A small claims court case begins with a party filing a document called the complaint. A small claims complaint can be obtained at the court clerk’s office. The party filing the complaint is called the plaintiff. The party being sued in the complaint is called the defendant.
What Happens at a Small Claims Court Trial
In a court trial, the judge will decide the facts of your case and will listen to the evidence provided by the plaintiff and the defendant. The judge will also listen to any testimony from any witnesses and examine any exhibits (documents and photographs) provided by the parties. Plaintiffs present their side of the case first. Defendants present their case once the plaintiffs have finished presenting its case. It is imperative that you speak slowly and clearly for the judge to be able to understand your side of the case. Normally, people will naturally be inclined to be nervous when speaking in public (and in front of a court), so it is recommended you practice discussing your side of the case in front of another person (spouse, relative, neighbor, friend) so you get more comfortable speaking about it.
How do I serve a party?
After a complaint is filed in court, it needs to be served on the party. If the party is an individual, service is easy. But if the party is a corporate entity, it can be more difficult determining the correct procedure. Illinois allows for service of a corporate entity on the corporation’s office or registered agent. The Illinois Secretary of State website has additional information to allow you to search for addresses related to corporate entities and registered agents.
Does a Judge or Jury hear my case in Crawford County Small Claims Court?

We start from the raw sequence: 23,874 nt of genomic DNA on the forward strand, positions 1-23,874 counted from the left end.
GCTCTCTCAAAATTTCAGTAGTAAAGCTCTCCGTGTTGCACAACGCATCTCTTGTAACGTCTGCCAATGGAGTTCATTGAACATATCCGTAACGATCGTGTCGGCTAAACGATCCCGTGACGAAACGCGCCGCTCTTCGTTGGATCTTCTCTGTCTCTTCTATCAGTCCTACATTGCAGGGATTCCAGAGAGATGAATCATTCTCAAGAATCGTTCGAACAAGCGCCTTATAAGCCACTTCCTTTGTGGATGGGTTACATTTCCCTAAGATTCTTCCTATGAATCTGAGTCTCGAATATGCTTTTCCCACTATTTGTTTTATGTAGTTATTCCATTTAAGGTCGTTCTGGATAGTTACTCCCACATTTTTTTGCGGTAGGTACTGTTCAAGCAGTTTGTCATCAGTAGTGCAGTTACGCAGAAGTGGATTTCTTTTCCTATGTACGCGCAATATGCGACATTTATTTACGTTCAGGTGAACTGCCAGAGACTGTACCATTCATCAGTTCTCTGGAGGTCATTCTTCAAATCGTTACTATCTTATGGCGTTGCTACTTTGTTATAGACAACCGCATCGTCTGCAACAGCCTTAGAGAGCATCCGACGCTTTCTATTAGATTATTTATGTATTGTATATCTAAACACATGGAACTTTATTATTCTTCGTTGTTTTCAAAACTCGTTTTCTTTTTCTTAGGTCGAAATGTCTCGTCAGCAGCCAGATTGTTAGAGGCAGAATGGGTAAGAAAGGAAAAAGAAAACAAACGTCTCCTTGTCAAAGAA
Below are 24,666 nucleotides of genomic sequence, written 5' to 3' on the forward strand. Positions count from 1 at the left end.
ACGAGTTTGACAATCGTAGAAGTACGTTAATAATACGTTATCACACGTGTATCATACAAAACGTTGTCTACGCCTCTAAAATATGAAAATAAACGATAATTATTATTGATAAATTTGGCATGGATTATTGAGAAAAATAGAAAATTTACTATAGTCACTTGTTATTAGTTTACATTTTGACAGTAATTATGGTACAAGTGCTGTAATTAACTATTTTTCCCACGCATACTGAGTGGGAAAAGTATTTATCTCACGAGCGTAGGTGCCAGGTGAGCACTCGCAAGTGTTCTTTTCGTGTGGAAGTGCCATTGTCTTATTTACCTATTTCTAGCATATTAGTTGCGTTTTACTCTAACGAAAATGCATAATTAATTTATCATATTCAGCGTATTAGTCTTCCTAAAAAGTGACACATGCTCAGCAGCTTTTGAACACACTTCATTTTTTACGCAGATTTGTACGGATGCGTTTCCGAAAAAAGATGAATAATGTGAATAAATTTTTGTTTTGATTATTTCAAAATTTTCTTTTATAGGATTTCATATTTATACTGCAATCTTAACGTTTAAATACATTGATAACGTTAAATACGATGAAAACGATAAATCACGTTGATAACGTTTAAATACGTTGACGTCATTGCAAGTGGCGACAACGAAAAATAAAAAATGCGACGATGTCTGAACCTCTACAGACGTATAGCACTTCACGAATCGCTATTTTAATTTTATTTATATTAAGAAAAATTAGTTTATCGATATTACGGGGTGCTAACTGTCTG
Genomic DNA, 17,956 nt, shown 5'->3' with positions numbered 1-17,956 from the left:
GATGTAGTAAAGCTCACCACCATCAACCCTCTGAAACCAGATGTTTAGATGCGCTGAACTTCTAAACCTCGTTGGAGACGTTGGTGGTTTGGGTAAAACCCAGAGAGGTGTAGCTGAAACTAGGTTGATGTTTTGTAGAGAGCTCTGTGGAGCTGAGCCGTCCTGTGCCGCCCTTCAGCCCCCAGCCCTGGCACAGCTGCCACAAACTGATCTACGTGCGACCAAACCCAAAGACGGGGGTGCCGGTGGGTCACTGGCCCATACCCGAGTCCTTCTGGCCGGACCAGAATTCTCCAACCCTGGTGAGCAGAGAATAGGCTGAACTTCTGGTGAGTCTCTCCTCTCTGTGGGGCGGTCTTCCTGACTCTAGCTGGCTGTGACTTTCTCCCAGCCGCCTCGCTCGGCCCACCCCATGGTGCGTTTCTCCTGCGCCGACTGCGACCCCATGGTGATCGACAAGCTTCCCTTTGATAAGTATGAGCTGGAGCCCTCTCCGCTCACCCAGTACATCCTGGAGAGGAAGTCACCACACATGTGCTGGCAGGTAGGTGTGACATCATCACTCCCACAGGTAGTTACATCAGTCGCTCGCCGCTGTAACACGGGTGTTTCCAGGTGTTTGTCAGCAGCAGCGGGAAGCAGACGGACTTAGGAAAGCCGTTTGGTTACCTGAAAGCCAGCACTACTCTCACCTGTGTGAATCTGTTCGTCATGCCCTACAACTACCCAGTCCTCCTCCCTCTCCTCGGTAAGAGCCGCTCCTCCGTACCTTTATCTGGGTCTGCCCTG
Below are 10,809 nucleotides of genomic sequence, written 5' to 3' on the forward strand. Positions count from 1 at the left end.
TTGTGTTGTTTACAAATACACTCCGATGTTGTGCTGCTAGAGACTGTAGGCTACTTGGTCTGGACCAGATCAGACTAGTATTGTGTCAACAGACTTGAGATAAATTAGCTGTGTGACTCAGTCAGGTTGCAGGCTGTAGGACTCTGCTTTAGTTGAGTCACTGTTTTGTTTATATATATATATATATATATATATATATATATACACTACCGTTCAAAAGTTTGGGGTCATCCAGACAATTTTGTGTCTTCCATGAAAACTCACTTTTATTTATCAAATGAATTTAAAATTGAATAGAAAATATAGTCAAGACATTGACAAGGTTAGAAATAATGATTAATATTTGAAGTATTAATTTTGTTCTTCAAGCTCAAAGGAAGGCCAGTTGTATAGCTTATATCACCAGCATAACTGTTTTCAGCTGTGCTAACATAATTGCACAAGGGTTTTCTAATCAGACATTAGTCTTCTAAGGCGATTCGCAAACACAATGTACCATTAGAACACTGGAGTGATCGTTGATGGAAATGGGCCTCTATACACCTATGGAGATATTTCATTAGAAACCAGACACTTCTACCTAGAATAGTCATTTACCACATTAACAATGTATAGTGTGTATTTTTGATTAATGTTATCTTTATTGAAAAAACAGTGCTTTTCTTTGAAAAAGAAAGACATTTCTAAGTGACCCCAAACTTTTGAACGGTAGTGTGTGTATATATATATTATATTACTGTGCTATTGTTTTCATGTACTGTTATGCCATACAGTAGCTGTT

In Crawford County, a small claims trial may be in front of a jury or a judge. You are encouraged to consult with an attorney prior to requesting a jury trial. A jury trial is much more complex and difficult for a person to represent themselves in and requires substantially more preparation. Requesting a jury trial also has additional costs for the party making the request.
Small Claims Court Locations for Crawford County
In Crawford County, Small Claims Court cases are heard at:Crawford County Courthouse 1 Court Street Robinson, IL 62454
The court’s website is here. The circuit court clerk takes care of all documents and files for court cases. The circuit clerk’s address is:P.O. Box 655 Robinson, Illinois 62454-0655
The clerk’s phone number for the court is: 618-544-3512
The clerk’s fax number for the court is: 618-546-5628
Who can sue in small claims court?
Small claims court can be used by any resident of Illinois or Illinois corporation (both as a plaintiff or a defendant). The court may require the appointment of a guardian for those parties under the age of 18. If a corporation sues in small claims court, they will need to be represented by an attorney. However, if a corporation is sued, it can be represented by certain officials at the company including an officer, manager, or registered agent.
What happens after the Small Claims Court Trial?
If the court rules in favor of the plaintiff, it will issue a judgment of monetary damages. The law in Illinois requires that an appeal from the judgment be filed within thirty days of the date the judgment is entered by the court.